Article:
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Chemosphere 207, 552–64. Is it the time to study air pollution effects under environmental conditions? A case study to support the shift of in vitro toxicology from the bench to the field. 2018

Gualtieri, M., Grollino, M.G., Consales, C., Costabile, F., Manigrasso, M., Avino, P., Aufderheide, M., Cordelli, E., Di Liberto, L., Petralia, E., Raschellà, G., Stracquadanio, M., Wiedensohler, A., Pacchierotti, F. and Zanini, G.

Notes: Cell viability was used as a reference parameter for acute cytotoxicity of airborne particulate matter and was assessed using the CytoTox-ONE™ Homogeneous Membrane Integrity Assay. Luminescent signal was measured using the GloMax® Discover System. (5085)

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Nat. Commun. 9(1), 3912. Molecular architecture of the multifunctional collagen lysyl hydroxylase and glycosyltransferase LH3 2018

Scietti, L., Chiapparino, A., De Giorgi, F.,  Fumagalli, M.,Khoriauli, L., Nergadze, S., Basu, S., Olieric, V., Cucca, L., Banushi, B., Profumo, A., Giulotto, E., Gissen, P., Forneris, F.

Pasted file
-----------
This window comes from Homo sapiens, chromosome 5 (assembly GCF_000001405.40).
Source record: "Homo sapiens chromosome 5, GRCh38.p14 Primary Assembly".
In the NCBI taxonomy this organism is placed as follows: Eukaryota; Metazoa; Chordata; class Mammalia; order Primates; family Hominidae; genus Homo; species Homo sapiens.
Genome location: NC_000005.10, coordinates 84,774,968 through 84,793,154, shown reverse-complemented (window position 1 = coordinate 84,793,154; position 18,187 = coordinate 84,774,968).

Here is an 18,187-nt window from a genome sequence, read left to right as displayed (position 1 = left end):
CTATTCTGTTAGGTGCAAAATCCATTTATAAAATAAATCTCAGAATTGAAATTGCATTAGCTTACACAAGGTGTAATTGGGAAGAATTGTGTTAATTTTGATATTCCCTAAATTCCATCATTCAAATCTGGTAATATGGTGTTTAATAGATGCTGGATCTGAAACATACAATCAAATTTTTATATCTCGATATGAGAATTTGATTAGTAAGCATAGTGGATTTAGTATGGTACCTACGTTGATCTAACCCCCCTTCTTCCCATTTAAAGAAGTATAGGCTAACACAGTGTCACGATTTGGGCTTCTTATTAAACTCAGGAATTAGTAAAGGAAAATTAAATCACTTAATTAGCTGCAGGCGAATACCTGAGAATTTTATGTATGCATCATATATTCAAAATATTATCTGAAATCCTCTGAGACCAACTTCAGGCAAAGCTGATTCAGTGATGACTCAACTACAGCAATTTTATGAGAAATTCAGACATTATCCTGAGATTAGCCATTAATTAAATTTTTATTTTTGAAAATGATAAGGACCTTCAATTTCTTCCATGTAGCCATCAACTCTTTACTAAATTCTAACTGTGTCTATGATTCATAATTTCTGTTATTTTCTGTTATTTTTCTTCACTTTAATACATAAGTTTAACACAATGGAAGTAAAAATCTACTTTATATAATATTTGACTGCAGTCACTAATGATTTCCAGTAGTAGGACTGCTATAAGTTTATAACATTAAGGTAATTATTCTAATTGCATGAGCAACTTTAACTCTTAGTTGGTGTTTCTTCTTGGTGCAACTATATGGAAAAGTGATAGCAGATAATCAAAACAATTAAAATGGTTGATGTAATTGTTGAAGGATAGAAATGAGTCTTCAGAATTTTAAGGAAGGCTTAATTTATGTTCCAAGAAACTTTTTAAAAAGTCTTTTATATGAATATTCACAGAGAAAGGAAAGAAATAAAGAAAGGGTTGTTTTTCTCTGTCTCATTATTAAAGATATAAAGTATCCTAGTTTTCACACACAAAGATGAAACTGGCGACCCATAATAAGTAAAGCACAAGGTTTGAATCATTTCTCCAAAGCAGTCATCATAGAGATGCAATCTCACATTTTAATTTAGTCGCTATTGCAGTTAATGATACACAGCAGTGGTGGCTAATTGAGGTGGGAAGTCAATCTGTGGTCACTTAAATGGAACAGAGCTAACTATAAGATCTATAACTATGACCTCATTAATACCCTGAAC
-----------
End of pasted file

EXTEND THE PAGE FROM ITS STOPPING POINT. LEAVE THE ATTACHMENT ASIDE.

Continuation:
Notes: Lysyl Hydroxylase 3 is an enzyme involved in collagen synthesis that has both lysyl hydroxylase and glycosyltransferase activity. Lysyl hydroxylase activity can be measured using Succinate-Glo. In this citation the authors use both Succinate-Glo and UDP-Glo to measure the separate lysyl hydroxylase and glycosyltransferase activities of LH3. (5184)

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ACS Chemical Biology 13(9), 2758–70. Quantitative live-cell kinetic degradation and mechanistic profiling of PROTAC mode of action. 2018

Riching, K.M., Mahan, S., Corona, C.R., McDougall, M., Vasta, J.D., Robers, M.B., Urh, M. and Daniels, D.L.

Notes: The authors use Promega HiBiT and NanoBRET™ technologies to monitor PROTAC-mediated degradation. (5081)

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Cell Chemical Biology 25, 206–14. Quantitative, wide-spectrum kinase profiling in live cells for assessing the effect of cellular ATP on target engagement. 2018

Vasta, J.D., Corona, C.R., Wilkinson, J., Zimprich, C.A., Hartnett, J.R., Ingold, M.R., Zimmerman, K., Machleidt, T., Kirkland, T.A., Huwiler, K.G., Ohana, R.F., Slater, M., Otto, P.,Cong, M., Wells, C.I., Berger, B-T., Hanke, T., Glas, C., Ding, K., Drewry, D.H., Huber, K.V.M., Willson, T.M., Knapp, S., Müller, S., Meisenheimer, P.L., Fan, F., Wood, K.V. and Robers, M.B.